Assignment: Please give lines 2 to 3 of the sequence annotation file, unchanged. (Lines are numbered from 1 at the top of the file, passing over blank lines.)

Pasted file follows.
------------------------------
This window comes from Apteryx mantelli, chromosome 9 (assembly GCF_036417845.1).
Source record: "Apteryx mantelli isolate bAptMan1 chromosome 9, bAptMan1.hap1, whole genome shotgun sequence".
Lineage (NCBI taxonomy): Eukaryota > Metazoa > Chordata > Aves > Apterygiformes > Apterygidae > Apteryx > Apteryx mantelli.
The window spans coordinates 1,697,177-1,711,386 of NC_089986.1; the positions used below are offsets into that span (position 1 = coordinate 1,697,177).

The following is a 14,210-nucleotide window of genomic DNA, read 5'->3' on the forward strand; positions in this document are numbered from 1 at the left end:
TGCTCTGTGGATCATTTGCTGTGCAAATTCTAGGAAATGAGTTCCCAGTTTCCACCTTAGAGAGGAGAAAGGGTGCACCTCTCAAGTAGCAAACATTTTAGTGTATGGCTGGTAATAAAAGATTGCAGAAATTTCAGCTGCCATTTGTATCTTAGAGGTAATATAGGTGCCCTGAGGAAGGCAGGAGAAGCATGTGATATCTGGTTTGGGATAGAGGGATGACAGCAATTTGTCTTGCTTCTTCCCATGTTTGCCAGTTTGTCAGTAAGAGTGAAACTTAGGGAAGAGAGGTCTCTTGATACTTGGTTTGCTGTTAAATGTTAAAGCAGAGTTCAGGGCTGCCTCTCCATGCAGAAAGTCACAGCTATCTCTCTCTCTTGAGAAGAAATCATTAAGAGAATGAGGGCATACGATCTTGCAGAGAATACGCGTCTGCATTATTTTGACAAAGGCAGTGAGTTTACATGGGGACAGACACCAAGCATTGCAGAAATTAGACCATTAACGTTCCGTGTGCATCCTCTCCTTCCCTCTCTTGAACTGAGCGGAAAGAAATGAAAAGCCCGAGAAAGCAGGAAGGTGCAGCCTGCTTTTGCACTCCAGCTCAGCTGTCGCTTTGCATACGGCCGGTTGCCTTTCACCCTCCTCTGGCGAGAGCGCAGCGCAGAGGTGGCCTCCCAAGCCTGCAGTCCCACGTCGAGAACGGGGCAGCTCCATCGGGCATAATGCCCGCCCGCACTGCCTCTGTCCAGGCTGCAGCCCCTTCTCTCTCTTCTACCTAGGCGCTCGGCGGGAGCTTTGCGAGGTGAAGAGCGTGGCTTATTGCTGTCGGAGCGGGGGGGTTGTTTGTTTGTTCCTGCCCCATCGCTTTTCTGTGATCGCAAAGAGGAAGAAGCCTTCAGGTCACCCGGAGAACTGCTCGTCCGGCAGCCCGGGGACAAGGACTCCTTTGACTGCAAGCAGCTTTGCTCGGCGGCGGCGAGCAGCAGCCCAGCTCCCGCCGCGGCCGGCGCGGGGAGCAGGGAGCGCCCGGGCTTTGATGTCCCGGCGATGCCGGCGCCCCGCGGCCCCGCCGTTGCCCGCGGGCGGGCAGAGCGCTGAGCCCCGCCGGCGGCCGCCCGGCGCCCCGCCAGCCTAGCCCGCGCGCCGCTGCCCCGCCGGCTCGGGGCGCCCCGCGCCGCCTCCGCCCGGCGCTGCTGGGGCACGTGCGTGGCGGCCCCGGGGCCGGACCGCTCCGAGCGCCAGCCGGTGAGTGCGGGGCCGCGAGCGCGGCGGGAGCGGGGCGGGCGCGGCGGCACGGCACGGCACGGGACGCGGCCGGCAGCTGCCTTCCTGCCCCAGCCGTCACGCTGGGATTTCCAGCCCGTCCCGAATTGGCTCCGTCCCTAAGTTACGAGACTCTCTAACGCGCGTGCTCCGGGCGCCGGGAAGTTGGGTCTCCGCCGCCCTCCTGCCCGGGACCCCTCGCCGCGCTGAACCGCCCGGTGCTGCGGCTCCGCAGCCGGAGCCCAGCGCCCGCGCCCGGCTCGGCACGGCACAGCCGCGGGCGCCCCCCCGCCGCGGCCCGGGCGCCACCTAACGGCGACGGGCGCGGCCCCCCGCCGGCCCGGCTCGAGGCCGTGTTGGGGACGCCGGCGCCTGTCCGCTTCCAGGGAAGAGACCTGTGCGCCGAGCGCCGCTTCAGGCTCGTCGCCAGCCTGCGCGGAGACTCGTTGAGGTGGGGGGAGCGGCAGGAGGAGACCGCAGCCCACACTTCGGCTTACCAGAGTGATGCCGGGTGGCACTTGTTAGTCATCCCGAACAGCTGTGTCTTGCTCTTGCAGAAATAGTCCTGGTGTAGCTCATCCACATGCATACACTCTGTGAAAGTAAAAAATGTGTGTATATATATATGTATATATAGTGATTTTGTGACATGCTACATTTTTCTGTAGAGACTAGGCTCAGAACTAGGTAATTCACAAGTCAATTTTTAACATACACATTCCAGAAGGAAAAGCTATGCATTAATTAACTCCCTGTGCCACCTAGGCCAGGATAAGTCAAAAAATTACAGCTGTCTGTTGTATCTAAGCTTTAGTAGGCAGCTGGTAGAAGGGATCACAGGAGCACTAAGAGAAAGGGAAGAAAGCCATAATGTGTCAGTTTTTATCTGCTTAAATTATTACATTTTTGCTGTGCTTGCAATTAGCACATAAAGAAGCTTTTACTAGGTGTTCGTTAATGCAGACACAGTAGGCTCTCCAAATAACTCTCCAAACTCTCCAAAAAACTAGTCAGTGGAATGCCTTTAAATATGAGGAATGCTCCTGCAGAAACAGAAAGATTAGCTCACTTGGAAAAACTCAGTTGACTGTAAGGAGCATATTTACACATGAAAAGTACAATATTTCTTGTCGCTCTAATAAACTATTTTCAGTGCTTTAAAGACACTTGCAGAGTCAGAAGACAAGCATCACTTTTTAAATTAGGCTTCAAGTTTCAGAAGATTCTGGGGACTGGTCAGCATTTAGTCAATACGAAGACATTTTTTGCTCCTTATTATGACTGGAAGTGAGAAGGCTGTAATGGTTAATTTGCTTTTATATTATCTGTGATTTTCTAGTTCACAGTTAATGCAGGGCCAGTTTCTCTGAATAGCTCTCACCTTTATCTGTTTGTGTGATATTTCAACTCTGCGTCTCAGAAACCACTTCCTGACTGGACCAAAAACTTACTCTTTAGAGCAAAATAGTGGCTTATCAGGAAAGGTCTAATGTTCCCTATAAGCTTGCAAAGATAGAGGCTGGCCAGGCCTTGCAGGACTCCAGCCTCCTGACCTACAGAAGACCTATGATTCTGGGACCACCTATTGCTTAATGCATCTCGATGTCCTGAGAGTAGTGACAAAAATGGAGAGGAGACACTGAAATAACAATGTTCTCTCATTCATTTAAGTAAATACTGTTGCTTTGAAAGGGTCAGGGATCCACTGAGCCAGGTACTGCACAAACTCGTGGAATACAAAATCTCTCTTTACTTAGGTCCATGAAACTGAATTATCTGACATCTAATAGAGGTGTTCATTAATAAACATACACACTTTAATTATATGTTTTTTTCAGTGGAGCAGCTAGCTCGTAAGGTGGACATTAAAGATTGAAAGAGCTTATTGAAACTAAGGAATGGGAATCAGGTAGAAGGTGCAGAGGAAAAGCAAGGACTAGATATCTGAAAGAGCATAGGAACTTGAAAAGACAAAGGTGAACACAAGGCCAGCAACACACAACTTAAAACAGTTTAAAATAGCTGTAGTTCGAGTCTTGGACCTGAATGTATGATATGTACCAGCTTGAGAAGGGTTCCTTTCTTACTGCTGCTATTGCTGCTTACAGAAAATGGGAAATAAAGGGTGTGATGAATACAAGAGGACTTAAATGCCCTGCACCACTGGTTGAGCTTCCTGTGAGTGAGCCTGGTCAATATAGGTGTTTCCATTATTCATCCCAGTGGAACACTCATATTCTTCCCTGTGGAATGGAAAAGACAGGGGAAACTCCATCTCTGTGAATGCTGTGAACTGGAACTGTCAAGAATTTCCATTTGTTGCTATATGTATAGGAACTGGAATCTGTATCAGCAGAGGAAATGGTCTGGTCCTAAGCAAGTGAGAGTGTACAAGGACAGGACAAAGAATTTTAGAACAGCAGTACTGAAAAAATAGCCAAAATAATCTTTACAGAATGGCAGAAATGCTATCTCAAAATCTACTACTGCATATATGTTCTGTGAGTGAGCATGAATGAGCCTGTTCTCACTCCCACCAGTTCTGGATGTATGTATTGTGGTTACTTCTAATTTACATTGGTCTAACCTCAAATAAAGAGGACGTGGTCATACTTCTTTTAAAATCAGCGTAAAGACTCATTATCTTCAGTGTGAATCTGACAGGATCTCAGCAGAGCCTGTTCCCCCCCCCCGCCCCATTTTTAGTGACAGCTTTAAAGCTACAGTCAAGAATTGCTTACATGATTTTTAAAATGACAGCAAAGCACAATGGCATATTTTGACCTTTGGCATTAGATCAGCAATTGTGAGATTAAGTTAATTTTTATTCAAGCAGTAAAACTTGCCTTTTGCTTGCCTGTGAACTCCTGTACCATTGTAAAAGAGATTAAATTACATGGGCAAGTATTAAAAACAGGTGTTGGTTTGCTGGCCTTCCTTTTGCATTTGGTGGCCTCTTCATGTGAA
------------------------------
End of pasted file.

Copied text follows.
Source record: "Apteryx mantelli isolate bAptMan1 chromosome 9, bAptMan1.hap1, whole genome shotgun sequence".
Lineage (NCBI taxonomy): Eukaryota > Metazoa > Chordata > Aves > Apterygiformes > Apterygidae > Apteryx > Apteryx mantelli.